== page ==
MOCA street art show book (and a small rant about the show)

November 15th, 2010 | By | 7 Comments »

Art In the Streets is an upcoming book by Jeffrey Deitch, Roger Gastman and Aaron Rose. The book, available April 12th, coincides with Deitch’s street art exhibition coming to MOCA next spring (Rose and Gastman are involved in putting the show together). While this will probably be just another nice exhibition catalog once it’s published, the official does provide further insight into what the MOCA show will be about (emphasis added):

The first large-scale American museum exhibition to survey the colorful history of graffiti and street art movements internationally. Graffiti has been a form of public communication and identification since ancient times. In its contemporary manifestation, it has redefined the urban landscape and influenced generations of artists. This landmark exhibition traces the birth and dissemination of styles through “writers” and street artists around the world—including Jean-Michel Basquiat, Blu, Martha Cooper, Shepard Fairey, Stelios Faitakis, Futura, Phil Frost, Os Gêmeos, Keith Haring, Todd James (REAS), Margaret Kilgallen, Lady Pink, Barry McGee (Twist), Steve Powers (ESPO), Lee Quinones, Retna, Kenny Scharf, Swoon, and Ed Templeton, among many others—focusing on New York, Los Angeles, and San Francisco, as well as international locations. Highlighting the connection between graffiti and street art and other vibrant subcultures, such as those that developed around Hip Hop in the Bronx and skateboarding in Southern California, Art in the Streets explores parallel movements in dance and music. A selection of new works created for the show is presented alongside the historical survey of approximately 30 of the most important artists seminal to the genre. The exhibition is curated by MoCA Director Jeffrey Deitch, working with a curatorial advisory committee that includes Charlie Ahearn, Roger Gastman, Carlo McCormick, and Aaron Rose.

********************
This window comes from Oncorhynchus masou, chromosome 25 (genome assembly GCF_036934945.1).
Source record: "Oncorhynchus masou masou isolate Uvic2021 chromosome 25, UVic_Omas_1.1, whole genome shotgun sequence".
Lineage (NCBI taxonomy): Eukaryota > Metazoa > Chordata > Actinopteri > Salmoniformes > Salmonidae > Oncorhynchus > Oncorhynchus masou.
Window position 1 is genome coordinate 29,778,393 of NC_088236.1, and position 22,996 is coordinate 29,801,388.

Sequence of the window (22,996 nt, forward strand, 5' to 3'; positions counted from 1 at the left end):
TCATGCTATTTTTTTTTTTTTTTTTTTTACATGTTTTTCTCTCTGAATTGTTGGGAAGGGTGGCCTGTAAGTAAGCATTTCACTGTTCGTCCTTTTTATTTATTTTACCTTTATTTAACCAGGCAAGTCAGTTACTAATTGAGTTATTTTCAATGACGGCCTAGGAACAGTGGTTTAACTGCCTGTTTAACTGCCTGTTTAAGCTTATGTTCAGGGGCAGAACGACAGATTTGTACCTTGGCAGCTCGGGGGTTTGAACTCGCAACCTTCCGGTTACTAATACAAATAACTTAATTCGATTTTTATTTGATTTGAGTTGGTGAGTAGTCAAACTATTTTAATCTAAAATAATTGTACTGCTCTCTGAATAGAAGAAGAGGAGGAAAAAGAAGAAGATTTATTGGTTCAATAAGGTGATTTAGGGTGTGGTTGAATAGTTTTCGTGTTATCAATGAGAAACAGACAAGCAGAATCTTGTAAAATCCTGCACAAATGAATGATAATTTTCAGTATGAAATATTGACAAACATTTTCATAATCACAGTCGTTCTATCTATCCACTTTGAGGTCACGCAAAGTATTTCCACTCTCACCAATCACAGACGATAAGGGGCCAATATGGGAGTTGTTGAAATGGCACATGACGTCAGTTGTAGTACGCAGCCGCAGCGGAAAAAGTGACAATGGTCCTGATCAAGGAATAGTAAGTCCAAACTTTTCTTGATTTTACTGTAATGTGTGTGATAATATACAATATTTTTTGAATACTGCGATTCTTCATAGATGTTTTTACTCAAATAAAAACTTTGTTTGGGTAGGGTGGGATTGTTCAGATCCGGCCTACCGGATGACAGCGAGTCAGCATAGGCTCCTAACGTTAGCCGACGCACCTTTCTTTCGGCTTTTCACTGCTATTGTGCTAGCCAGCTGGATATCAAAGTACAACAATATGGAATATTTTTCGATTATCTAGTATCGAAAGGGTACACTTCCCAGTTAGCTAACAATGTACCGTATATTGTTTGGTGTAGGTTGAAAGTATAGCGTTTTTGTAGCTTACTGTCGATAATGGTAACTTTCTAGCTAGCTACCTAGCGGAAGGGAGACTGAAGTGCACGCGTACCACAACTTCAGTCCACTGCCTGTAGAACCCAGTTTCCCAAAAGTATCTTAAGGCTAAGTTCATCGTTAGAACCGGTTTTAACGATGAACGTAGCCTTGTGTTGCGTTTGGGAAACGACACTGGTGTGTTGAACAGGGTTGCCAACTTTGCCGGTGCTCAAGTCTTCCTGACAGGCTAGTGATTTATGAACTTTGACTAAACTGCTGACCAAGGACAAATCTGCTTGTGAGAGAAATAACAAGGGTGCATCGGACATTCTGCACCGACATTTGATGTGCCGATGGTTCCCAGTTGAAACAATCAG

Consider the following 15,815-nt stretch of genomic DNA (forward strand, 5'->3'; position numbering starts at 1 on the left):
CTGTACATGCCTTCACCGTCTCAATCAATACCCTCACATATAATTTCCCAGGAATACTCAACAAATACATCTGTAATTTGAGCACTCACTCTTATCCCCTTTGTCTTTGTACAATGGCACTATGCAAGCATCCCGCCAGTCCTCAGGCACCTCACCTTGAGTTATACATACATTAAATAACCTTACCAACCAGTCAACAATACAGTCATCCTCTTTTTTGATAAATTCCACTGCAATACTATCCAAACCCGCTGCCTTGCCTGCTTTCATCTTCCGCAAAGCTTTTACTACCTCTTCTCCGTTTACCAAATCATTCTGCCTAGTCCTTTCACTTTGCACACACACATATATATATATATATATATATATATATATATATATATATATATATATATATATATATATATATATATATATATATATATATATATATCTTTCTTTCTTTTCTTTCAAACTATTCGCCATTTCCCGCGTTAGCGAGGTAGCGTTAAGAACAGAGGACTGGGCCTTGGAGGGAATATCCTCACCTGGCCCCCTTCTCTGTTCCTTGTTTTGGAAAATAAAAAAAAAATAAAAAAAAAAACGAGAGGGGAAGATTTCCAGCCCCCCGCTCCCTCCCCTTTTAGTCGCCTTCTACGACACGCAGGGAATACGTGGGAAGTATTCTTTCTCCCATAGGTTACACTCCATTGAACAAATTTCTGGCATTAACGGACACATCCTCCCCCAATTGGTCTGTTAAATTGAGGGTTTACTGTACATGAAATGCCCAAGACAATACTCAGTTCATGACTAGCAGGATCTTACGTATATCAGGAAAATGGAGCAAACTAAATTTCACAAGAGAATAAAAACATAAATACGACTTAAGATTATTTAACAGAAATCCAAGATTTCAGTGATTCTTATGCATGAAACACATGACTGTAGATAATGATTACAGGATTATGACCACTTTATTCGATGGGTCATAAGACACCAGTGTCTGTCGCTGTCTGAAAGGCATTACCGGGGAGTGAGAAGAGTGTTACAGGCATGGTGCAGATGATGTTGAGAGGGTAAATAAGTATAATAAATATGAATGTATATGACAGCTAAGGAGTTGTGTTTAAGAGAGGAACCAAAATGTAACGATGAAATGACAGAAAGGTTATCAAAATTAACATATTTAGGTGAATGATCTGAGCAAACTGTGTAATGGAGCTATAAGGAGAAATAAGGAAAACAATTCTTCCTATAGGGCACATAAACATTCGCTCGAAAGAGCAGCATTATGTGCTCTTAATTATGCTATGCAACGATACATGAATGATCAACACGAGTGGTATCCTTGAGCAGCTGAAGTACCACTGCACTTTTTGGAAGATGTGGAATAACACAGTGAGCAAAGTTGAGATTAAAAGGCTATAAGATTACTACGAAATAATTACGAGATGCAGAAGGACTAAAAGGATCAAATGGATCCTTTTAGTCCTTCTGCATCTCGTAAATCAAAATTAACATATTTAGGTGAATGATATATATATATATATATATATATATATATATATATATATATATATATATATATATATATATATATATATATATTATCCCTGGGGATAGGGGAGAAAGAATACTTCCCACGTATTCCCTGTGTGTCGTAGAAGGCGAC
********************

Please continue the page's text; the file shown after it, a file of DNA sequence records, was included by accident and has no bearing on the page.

It’s interesting to see the direction this exhibition is taking with the choice of artists, but a bit predictable as well:

  • Aaron Rose is best-known for Alleged Gallery and Beautiful Losers, the film about that gallery, and Deitch Projects picked up a number of artists who had been showing at Alleged Gallery (Steve Powers, Barry McGee and Margaret Kilgallen), and a number of the “Beautiful Losers” are included in Art In The Streets.
  • A number of the artists (Martha Cooper, Futura, Barry McGee, Shepard Fairey, Stelios Faitakis, Os Gêmeos, Kenny Scharf and Swoon if memory serves) were all involved in last year’s Deitch-curated Wynwood Walls mural project.
  • Blu painted a mural sponsored by Deitch Projects.
  • Deitch Projects also work with Basquiat, Fairey, Os Gêmeos, Haring, Todd James, Scharf and Swoon (or their estates).

People are going to give MOCA shit for this, but you know what… It’s probably gonna be a good exhibition. Obviously it’s not exactly the show that myself or anyone else would have put together, but Deitch and his curatorial committee have good taste. Of course there’s going to have been some financial ties to the artists they select. If that weren’t the case, the show would have been woefully incomplete. Deitch Projects and Alleged Gallery both worked with some of the best artists associated with street art and graffiti. I can hardly imagine a stronger team putting together Art In The Streets, and I hope that, when this opens, people can look past potential conflicts of interests and just appreciate the show on its own merits.